F. Algae, fungi, particulate matter and other "nasties"
These can impart an odd or foul taste to your water or cause other health issues. Another problem with particulate matter is that it impedes chemical and UV purification.
ALRIGHT, ON TO THE GOOD STUFF
Methods of filtering, purifying, disinfecting or decontaminating your drinking water:
Heat kills microorganisms and virtually all enteropathogens are readily killed at temperatures well below the boiling point. The process of heating water to a boil makes it hot enough long enough to disinfect it, even at higher elevations. There is no need to boil water for 5, 10, 20 minutes as some say. Bringing water to a good rolling boil is adequate for disinfection.
Heat only kills living things, thus chemicals and all that stuff will still be there.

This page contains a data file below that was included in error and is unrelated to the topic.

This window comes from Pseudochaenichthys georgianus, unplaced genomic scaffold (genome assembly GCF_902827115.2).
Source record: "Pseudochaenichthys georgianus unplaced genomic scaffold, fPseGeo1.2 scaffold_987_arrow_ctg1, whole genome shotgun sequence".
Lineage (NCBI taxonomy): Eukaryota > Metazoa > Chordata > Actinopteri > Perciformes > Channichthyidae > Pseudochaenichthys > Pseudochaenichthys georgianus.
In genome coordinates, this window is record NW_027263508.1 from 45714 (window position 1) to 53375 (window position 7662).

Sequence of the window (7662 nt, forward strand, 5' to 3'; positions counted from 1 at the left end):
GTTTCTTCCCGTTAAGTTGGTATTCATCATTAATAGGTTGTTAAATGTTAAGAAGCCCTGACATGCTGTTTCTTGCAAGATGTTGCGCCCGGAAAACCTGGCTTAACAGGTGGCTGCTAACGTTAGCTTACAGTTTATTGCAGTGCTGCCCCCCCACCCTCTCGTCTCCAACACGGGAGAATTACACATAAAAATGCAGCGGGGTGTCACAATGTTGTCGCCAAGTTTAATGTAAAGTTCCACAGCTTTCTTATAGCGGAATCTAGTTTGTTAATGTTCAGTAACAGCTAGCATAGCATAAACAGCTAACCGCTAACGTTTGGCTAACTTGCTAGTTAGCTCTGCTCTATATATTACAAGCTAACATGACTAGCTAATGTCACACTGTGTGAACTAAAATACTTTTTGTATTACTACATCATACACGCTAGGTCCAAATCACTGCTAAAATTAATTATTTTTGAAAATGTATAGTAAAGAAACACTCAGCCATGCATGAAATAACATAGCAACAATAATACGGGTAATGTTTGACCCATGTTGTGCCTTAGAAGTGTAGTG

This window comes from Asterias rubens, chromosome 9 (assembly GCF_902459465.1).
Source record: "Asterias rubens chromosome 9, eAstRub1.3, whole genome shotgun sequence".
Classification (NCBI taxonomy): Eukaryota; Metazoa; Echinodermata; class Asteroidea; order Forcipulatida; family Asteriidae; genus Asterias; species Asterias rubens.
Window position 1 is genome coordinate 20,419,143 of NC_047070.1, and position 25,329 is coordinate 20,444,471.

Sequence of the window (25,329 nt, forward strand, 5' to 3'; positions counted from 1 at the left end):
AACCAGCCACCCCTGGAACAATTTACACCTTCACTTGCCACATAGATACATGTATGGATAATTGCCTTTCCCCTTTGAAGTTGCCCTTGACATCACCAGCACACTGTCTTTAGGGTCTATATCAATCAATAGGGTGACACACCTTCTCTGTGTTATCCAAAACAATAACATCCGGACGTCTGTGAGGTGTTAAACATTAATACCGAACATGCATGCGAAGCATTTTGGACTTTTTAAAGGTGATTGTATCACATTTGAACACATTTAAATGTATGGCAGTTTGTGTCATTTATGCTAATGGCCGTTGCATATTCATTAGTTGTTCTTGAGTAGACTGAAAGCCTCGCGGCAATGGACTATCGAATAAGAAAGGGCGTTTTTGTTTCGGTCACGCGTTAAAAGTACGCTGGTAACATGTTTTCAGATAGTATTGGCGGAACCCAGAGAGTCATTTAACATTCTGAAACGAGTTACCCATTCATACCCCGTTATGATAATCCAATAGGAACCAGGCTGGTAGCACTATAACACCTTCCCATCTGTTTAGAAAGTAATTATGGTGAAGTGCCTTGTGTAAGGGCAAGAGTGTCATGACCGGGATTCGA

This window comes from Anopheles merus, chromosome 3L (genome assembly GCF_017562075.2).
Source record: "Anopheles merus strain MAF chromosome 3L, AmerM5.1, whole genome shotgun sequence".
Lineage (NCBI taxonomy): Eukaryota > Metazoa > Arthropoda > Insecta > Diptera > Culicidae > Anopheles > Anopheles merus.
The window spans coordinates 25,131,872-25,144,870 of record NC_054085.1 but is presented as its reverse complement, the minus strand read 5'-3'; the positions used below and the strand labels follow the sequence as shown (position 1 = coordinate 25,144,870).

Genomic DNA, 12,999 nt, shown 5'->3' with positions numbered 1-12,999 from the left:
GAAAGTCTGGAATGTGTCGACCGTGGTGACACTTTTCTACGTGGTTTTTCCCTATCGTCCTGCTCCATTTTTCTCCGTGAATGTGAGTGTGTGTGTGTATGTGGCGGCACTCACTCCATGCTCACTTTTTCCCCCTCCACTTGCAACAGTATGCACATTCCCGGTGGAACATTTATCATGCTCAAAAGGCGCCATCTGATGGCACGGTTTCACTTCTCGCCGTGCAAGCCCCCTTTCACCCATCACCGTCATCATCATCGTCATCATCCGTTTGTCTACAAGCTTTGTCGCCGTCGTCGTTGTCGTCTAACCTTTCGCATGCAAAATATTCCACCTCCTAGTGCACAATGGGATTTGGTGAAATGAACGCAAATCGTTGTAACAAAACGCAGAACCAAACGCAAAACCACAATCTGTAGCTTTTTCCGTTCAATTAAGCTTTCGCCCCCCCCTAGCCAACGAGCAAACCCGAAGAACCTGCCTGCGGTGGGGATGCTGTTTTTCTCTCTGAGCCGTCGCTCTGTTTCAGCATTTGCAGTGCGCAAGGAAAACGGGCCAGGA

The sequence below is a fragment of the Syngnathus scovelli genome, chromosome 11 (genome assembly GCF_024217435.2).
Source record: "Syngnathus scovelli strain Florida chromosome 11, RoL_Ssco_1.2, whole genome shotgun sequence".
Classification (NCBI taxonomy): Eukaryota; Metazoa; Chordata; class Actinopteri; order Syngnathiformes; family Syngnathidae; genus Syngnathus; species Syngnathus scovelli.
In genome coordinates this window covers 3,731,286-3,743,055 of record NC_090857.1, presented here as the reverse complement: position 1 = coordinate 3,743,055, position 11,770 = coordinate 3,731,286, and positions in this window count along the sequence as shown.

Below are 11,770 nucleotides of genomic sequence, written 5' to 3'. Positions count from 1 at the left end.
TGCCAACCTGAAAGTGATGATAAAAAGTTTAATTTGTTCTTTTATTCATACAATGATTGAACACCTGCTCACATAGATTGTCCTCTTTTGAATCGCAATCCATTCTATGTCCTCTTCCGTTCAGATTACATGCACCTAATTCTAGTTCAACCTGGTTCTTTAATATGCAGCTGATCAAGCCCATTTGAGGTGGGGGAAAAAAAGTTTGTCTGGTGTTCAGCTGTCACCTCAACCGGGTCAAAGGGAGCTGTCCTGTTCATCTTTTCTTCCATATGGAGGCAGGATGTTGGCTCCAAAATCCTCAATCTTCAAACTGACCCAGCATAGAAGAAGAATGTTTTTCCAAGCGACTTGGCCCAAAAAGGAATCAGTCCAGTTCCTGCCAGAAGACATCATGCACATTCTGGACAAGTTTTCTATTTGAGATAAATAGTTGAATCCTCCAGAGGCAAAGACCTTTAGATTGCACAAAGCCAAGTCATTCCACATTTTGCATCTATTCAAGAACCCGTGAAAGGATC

Iodine has been used for almost a century to disinfect drinking water and many of the expensive store bought disinfection products are just iodine in tablet form. Iodine will kill or inactivate virii, bacteria, and most protozoa. It is considered "OK" at killing giardia and somewhat ineffective at killing crypto, due to their hard shells. Iodine comes in many different forms and disinfection is temperature dependent, so I'll give you some guidelines.
Preparation/Iodine Concentration/Amount per liter:
Iodine Topical Solution/ 2% / 8 drops
Iodine Tincture / 2% / 8 drops
Lugol's Solution / 5% / 4 drops
Povidone-Iodine (Betadine(R)) / 10% / 4 drops
Tetraglycine hydroperiodide (Globaline, Portable Aqua, EDWGT) / 8mg / 1 tablet
If your water is clear, use these disinfection times:
60F/15C or higher: 15 minutes
40F/5C: 30 minutes
If the water is cloudy, double the time.